NASA RELEASE 61-207
MANNED SPACE FLIGHT LABORATORY LOCATION
The Manned Space Flight Center location study is completed. James E. Webb, Administrator of NASA, announced today the completion of the study to determine the location of the agency's new $60,000,000 Manned Space Flight Laboratory. The facility was authorized by Congress for initiation in the current Fiscal Year. The laboaratory will be located in Houston, Texas on 1,000 acres of land to be made available to the government by Rice University. The land, in Harris County, borders on Clear Lake and on the Houston Light and Power Company Salt Water Canal.
The Manned Space Flight Laboratory will be the command center for the Manned Lunar Landing mission and all follow-on manned space flight missions. It will be utilized to design, develop, evaluate and test the spacecraft for Project Apollo as well as all of its subsystems and to train the crew that will fly these missions. The FY 62 appropriation provided funds for the development of a site, and construction of 4 integrated facilities: (1) a flight project facility, (2) an equipment evaluation laboratory, (3) a flight operations facility and (4) an environmental testing lab.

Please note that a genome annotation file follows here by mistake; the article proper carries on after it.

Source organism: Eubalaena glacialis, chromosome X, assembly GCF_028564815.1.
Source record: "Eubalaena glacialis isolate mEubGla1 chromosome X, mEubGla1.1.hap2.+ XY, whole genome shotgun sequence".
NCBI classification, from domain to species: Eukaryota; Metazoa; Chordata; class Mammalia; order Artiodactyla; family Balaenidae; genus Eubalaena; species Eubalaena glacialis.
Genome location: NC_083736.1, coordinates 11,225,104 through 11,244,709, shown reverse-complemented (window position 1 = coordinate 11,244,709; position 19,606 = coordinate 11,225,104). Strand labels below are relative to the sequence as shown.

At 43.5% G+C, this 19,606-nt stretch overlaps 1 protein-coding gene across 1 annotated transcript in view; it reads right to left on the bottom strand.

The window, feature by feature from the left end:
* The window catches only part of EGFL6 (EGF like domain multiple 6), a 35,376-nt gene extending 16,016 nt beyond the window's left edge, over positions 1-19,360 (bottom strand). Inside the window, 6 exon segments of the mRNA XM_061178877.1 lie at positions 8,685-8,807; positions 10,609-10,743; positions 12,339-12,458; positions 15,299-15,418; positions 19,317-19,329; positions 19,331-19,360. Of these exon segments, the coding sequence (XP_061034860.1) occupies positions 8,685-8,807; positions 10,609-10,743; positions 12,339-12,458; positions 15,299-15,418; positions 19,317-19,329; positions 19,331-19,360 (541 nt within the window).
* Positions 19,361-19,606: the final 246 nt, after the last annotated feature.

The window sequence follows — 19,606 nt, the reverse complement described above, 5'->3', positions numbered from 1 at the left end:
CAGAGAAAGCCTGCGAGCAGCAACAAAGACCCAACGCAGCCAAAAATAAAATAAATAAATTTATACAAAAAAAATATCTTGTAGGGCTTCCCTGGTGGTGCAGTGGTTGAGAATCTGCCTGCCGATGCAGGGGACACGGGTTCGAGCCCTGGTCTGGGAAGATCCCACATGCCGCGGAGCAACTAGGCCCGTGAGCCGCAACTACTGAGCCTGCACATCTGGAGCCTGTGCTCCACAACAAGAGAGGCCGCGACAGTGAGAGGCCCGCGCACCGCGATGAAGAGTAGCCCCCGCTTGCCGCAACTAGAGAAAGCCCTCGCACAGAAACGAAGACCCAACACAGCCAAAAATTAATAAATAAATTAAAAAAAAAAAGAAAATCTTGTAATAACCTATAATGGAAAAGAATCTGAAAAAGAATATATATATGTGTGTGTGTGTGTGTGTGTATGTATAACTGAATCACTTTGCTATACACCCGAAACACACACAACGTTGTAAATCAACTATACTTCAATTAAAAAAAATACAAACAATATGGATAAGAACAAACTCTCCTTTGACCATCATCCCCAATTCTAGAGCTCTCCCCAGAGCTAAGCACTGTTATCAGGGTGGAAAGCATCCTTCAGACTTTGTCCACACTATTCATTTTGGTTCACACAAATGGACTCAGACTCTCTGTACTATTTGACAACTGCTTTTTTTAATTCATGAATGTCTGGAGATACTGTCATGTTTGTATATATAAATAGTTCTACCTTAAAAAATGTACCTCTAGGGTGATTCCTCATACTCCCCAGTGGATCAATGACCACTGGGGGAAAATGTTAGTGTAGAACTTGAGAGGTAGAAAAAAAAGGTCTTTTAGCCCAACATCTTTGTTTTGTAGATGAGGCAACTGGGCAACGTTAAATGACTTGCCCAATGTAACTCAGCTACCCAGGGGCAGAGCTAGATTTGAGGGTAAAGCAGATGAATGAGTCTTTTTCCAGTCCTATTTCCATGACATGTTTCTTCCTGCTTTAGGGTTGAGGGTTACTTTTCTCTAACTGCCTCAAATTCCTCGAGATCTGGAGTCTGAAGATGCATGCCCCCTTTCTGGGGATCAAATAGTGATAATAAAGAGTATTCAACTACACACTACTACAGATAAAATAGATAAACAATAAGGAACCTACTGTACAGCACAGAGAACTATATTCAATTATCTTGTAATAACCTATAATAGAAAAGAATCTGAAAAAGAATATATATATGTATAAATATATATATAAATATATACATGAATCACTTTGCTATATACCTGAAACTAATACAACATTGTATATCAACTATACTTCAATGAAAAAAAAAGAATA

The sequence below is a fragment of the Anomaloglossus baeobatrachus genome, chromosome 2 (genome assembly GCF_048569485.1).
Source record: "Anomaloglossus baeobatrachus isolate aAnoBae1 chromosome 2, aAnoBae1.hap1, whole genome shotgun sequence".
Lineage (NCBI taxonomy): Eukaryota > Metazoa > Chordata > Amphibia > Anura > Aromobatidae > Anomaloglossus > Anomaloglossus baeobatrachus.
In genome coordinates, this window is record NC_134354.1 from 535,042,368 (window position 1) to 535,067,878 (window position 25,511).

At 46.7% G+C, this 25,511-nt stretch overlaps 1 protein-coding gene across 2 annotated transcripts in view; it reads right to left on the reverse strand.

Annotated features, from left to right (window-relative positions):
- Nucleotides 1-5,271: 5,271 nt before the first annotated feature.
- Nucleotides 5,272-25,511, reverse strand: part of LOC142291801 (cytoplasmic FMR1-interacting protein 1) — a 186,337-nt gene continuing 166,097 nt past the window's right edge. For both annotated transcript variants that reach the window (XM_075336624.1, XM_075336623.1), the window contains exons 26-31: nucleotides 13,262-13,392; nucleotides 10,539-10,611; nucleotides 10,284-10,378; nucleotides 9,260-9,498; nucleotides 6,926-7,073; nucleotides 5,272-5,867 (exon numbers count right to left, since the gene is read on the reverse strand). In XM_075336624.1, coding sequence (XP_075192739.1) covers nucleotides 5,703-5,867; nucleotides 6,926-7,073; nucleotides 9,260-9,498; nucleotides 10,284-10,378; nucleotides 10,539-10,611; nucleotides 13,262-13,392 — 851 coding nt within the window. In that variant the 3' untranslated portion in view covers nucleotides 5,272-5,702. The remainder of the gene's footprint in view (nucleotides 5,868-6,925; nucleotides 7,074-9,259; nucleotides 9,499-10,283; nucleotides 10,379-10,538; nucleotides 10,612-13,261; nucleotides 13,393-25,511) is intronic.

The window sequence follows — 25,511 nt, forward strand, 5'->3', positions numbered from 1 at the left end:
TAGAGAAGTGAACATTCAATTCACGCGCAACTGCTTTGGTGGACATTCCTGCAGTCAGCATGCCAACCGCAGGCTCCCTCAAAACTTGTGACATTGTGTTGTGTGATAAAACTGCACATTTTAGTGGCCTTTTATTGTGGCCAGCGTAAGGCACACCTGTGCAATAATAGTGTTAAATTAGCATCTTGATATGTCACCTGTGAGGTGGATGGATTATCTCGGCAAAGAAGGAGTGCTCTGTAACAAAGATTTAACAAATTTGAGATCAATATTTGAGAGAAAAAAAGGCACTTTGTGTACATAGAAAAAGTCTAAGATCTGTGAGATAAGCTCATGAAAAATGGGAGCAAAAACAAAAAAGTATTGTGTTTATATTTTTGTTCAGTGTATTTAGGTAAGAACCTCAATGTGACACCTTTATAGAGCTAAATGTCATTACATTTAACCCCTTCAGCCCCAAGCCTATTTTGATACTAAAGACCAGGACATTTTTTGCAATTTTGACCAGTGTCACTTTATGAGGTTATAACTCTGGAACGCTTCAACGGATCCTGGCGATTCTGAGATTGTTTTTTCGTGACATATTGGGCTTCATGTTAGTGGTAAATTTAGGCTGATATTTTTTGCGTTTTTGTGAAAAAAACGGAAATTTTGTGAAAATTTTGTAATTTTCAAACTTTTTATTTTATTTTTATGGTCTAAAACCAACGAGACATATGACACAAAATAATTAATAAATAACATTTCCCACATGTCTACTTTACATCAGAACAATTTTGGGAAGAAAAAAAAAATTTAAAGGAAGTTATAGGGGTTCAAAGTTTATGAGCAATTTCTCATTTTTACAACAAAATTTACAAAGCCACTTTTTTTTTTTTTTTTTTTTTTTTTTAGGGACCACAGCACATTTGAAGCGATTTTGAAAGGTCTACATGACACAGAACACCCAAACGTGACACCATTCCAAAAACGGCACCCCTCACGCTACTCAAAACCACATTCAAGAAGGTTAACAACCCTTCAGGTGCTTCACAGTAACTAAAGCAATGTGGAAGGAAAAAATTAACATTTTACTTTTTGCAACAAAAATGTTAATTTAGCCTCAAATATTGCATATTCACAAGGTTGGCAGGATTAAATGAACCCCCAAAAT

Mr. Webb pointed out that the recently announced expansion of the Atlantic Missile Range at Cape Canaveral, Florida, as the launch site for the very large space vehicle to be constructed, and with the establishment of a fabrication facility at the Michoud plant near the mouth of the Mississippi River at New Orleans, the location of the new laboratory at Houston would facilitate the establishment of an integrated facilities system connected by deep water transportation and capable of handling the large spacecraft and launch vehicles in the Apollo manned lunar landing projects.
This grouping of the facilities in a region permitting out-of-door work for most of the year provides flexibility and a capability of expansion to meet the needs of a very large vehicle which present projections indicate will be required for heavier payloads and deeper penetration into space beyond the moon to the planets.